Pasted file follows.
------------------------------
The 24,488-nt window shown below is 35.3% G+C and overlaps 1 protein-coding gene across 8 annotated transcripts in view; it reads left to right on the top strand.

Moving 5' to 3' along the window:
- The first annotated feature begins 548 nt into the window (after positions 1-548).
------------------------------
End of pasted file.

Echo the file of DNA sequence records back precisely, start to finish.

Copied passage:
The 24,488-nt window shown below is 35.3% G+C and overlaps 1 protein-coding gene across 8 annotated transcripts in view; it reads left to right on the top strand.

Moving 5' to 3' along the window:
- The first annotated feature begins 548 nt into the window (after positions 1-548).